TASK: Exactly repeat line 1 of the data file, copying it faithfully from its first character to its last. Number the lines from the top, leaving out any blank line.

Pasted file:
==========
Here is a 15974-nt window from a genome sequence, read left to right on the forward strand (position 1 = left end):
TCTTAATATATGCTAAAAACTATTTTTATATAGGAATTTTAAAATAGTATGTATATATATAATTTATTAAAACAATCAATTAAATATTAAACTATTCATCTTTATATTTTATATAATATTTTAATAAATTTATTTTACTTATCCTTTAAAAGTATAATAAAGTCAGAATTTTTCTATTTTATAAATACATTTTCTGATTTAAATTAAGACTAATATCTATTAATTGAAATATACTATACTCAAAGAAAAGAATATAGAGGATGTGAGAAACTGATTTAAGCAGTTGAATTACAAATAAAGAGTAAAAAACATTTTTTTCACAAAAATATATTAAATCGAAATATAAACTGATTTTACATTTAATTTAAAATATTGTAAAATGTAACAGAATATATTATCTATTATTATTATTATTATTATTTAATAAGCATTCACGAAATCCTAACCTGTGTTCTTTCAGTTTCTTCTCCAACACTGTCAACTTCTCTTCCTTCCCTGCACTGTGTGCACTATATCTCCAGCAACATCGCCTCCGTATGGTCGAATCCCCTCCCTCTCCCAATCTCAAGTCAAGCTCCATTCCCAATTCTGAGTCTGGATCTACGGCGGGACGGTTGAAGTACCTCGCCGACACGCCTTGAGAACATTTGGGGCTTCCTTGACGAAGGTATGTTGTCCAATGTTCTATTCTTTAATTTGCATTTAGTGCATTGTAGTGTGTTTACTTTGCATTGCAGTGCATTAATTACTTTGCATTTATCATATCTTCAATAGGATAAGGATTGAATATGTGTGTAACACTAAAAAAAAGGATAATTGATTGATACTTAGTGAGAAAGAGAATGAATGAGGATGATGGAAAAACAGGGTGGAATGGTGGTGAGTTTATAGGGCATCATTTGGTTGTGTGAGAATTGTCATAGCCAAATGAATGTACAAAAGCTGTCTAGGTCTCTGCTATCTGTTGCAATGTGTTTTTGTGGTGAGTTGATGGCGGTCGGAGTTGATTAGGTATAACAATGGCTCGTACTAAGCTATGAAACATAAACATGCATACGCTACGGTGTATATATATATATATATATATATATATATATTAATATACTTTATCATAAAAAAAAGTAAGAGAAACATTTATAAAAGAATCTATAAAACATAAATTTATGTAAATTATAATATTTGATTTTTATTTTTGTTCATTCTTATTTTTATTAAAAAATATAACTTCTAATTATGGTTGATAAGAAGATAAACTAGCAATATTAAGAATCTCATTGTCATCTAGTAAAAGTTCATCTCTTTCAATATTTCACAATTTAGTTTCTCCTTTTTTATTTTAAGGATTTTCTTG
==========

Here is a 15974-nt window from a genome sequence, read left to right on the forward strand (position 1 = left end):